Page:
Ranger and I were first thrust together for a wolf scat study in Northeast Washington. I thought I was prepared for the field work after the class, but I soon learned that I definitely still had a lot to learn. Ranger would consistently refuse to give the ball back, which slows down the field work. He tried to trick me by alerting to every single scat pile (data) in the hopes of getting to play with his ball, and he generally ran around like a chicken with his head cut off, becoming tired well before we had reached our daily survey objectives. Obviously, he and I still had a lot of team building to do and in those first few surveys, I learned a lot about myself, my perceptions, misconceptions, and eventually to trust this new bond Ranger and I were forming. Ranger ended up being my best teacher.
Since those crazy first days we’ve been inseparable. Over the next three years Ranger and I would go on to work on fifteen projects together and survey for over ten different species. We lived out of my rig, travelling from one project to the next. Sometimes it felt like a circus show, we were so busy. We climbed mountains, crawled through dense underbrush, forded rivers and post-holed through snow together, just the two of us. We dealt with unpredictable weather, injury and extreme loneliness, but one thing we had never tackled together was a month-long backpacking trip.
This past summer Ranger and I worked on a back-country study in Yosemite National Park. We were surveying for scat from mountain lion (puma concolor) and the endangered Sierra Nevada red fox (vulpes vulpes necator) and ended up having a five-week solo backpacking stint. I had done a few smaller back-country trips and thought I was prepared for the rigours of the back-country, but just like my first project in Northeast Washington, I found I still had plenty to learn.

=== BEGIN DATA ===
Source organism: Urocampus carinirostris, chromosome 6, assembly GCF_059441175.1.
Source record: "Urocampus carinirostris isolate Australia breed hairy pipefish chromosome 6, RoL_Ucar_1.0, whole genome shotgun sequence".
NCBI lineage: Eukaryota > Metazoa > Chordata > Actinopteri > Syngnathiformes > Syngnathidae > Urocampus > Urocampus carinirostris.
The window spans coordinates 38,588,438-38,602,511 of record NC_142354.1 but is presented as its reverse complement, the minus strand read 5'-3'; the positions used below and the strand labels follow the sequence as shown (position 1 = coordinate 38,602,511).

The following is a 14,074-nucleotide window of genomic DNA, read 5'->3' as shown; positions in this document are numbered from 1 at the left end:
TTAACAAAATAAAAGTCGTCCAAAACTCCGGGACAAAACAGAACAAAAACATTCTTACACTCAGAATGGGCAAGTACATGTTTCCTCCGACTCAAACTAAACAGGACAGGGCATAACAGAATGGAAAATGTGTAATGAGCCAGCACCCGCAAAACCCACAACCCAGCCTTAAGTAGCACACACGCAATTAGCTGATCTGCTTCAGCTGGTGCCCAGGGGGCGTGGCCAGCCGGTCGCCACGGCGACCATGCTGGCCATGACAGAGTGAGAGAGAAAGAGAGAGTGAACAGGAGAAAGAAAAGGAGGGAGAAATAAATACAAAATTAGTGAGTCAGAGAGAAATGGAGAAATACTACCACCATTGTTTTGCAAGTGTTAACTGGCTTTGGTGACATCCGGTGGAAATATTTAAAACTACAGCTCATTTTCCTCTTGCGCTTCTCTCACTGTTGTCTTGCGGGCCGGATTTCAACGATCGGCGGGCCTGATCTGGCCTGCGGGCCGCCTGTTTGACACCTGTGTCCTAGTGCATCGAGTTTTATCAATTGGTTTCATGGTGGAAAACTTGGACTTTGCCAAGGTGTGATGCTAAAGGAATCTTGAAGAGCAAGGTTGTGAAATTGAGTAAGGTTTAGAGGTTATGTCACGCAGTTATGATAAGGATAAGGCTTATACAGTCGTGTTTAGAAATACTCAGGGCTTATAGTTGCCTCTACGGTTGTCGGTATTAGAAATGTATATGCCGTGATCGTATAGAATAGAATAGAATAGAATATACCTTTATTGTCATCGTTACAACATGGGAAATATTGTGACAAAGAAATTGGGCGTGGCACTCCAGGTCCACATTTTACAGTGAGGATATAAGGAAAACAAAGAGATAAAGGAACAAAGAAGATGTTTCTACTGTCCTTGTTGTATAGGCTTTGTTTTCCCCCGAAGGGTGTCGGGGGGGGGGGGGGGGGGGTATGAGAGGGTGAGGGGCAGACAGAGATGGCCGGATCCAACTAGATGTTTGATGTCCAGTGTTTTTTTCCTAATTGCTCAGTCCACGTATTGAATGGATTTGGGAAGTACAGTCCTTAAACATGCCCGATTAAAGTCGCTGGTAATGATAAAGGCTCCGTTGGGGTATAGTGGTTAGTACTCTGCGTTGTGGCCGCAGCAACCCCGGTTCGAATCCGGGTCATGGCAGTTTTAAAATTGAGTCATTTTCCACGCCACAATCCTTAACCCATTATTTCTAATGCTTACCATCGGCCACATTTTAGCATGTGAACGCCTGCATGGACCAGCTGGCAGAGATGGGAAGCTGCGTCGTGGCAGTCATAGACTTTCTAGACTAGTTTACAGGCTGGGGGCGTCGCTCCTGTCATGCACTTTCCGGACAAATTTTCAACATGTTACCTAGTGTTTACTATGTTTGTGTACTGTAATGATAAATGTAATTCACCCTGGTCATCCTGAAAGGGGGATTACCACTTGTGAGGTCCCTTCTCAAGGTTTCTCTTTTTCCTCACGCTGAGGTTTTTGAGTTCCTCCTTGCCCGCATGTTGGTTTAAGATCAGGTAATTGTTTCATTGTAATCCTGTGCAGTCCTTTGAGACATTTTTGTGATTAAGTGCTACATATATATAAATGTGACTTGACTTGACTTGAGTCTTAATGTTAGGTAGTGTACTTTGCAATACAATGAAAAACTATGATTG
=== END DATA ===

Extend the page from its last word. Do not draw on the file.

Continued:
If you have never been to Yosemite National Park, one of the first things you will notice is that the terrain is incredibly steep and rocky. Part of doing detection dog work is being able to go where your target species live as well as explore other areas to learn whether or not they also travel through or utilise different landscapes. Both mountain lion and red fox tend to travel over high ridges and mountains which means, that’s where Ranger and I had to get to. I thought these mountain passes and knife edge ridge-lines would be the most challenging rigours of back-country backpacking with a dog. In the end, what was most daunting was to be so completely isolated. I had no cell phone, which while normal on our projects, we at least try to work as a team and come back after a day of surveys to a communal camping spot. In Yosemite, it was just me and Ranger, all alone, day after day. There was no fellow human to say hi to at the end of a fifteen-mile survey. On some days it would hit me, looking around, it was just me, my canine coworker and hundreds of square miles of wilderness to search. However, as with many other difficult projects before this one, I had Ranger. Ranger’s endless drive and goofy personality was what fueled me during four thousand-foot climbs and hair-raising descents down snowy glaciers. He was there for me when I got lonely and all too thrilled to share in my joy at finding our target species.
Stealing another glance at Ranger basking in the warmth of the mountain sun I realise that although the life of wildlife detection dog team can be lonely and difficult, none of us are ever truly alone as long as we have our canine companions alongside us. I feel more fortunate than most in our field precisely because I always have my canine counterpart with me to ward off the really lonely nights and quiet days.
For more of Jake and the Rogue Detection Teams, check out @roguedetectionteams on Instagram